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The Deep Litter Method of Winter Chicken Coop Maintenance

Using the Deep Litter Method of coop litter management through the winter not only produces a bit of natural heat, is easy and economical, it results in nice soil for your garden come spring.

If you're not familiar with it, The Deep Litter Method is a brilliant old-timers method to manage your coop litter through the winter.

It's easy, economical and results in beautifully composted chicken manure and bedding (whether it be straw, shavings, leaves, pine needles etc.) for your garden come spring.

The first few winters we raised chickens, I would trudge down in the cold and ice to clean out the coop every other week or so.  I would remove all the straw bedding, then sprinkle DE (diatomaceous earth) and replace the straw with new bedding.

The old soiled bedding would sit, partially frozen, in our compost pile until spring.  I didn't enjoy doing it, it didn't seem practical and I knew there had to be another way.

Well, there IS another, better way: it's called the Deep Litter Method.

The Deep Litter Method of Winter Chicken Coop Maintenance

I did a bit of research and stumbled across the Deep Litter Method. It is an almost-forgotten (at the time I wrote this back in 2012) old-timers' method that allows manure and bedding in the coop to accumulate and decompose inside the coop all winter.

Then in the spring you clean the whole thing out and have beautiful compost for your spring garden.

Now, before you ask, no, it doesn't smell. No, your coop won't be wet and gross. Done correctly, the Deep Litter Method isn't messy at all.

What is the Deep Litter Method?

The Deep Litter Method basically consists of repeatedly turning over the soiled bedding, adding a new layer, and allowing the chicken droppings to decompose on the floor of the coop all winter, at the same time creating heat to keep the coop warm naturally.

As a further bonus, same as when you compost, beneficial microbes grow that actually help control pathogens, making your chickens less susceptible to diseases.

Benefits of The Deep Litter Method

In fact according to Harvey Ussery, "An absorptive litter at least several inches thick is almost magic stuff. [Researchers] Kennard and Chamberlin discovered in a number of critically important experiments in the early 1940s that “built up” litter (litter allowed to become more and more biologically active over time) not only provides sanitary decomposition of the droppings, but provides positive feeding benefits as well.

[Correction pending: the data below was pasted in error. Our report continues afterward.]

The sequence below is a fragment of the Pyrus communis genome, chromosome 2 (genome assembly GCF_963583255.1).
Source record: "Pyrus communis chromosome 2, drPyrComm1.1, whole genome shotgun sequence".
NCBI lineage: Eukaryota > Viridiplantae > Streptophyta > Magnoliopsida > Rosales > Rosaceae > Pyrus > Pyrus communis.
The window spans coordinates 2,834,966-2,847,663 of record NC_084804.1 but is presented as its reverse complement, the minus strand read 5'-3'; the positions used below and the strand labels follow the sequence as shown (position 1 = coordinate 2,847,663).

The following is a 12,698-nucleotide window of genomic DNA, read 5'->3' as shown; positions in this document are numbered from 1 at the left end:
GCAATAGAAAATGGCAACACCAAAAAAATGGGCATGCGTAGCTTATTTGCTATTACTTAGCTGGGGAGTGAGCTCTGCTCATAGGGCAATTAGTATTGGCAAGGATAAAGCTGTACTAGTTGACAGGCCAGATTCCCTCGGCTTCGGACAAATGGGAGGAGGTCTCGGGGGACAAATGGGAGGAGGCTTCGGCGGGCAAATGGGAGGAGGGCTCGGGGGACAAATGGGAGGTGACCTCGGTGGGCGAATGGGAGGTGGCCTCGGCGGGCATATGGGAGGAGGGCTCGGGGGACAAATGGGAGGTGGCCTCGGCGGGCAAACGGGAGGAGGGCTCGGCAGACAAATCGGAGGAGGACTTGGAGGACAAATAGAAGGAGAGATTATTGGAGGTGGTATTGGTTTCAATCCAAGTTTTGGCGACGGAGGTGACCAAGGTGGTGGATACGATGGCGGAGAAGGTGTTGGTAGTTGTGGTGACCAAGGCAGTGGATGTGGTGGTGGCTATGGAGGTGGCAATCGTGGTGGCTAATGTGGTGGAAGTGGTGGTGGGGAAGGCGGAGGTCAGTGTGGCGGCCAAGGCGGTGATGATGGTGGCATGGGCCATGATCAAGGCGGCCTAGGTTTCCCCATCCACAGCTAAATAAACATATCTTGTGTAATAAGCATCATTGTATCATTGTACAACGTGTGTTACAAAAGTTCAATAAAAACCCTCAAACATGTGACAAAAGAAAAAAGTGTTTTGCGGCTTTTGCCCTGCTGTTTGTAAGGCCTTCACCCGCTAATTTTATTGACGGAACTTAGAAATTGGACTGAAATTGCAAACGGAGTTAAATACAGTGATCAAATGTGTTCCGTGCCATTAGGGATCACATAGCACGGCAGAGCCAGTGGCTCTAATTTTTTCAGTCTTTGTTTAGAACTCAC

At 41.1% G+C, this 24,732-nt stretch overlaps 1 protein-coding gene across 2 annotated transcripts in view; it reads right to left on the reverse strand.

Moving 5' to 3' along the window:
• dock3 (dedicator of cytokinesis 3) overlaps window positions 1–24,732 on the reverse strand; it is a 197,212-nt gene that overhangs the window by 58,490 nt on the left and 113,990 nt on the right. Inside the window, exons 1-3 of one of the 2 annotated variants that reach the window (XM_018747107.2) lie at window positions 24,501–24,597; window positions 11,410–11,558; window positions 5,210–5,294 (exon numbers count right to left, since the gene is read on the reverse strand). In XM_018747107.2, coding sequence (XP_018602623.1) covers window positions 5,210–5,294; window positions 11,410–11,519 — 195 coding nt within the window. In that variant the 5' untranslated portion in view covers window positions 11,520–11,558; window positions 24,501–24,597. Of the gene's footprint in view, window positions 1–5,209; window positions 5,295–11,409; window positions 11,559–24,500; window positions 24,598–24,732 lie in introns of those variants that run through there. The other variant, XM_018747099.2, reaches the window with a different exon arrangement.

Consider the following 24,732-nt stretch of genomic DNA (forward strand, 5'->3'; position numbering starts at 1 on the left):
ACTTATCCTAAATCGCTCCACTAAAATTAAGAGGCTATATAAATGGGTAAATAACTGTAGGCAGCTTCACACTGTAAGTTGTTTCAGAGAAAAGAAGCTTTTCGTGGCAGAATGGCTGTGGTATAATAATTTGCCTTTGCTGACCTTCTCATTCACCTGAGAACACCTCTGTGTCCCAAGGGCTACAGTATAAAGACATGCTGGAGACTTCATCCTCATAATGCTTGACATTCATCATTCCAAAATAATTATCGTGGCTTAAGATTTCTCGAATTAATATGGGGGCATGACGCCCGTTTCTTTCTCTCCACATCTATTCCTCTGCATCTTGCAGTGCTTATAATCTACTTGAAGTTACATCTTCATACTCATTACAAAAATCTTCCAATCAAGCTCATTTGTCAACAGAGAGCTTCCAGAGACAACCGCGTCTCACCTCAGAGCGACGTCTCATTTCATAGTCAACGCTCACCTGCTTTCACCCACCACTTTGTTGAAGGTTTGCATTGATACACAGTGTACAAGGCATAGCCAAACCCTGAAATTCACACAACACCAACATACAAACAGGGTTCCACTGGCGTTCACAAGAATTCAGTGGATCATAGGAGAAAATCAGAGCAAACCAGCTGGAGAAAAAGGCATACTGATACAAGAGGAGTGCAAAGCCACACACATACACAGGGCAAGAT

The decompositional microbes produce Vitamins B12 and K, which the chickens take in as they find interesting things to eat in a mature litter. The experiments even demonstrated that biologically active litter compensates for deficiencies of key nutrients, including protein, in ways that are not fully understood."

In the spring, you just clean your whole coop out and dump the litter into your compost pile or right into your garden.  It sounded easy and practical.  So several years ago, I decided to give it a try.

First I had to give the coop a good cleaning. Here's what I do on a regular basis to keep the coop clean and smelling fresh. And the best part - its all natural.

Click to learn how to Clean your Coop the Natural Way

Now for the deep-cleaning.  I use this same cleaning routine every fall.  I pick a nice, warm sunny day to do my twice yearly cleaning.  First I shovel out all the soiled straw and sweep out the coop as best as I can.

This is also a good time to check the exterior of the coop for loose screws, hinges, shingles, etc. and make any repairs necessary before winter.

A new 6" layer of pine shavings goes down on the bare floor. With the Deep Litter Method, you should use pine shavings or hemp bedding as your bottom layer since they are small pieces and compost fairly quickly. Then put a thin layer of straw over the shavings.

Note: if you are using the Deep Litter Method, DE or lime shouldn't be used since it can inhibit the growth of the good microbes. It also shouldn't be needed because a properly maintained bed of litter shouldn't smell or attract flies or other insects.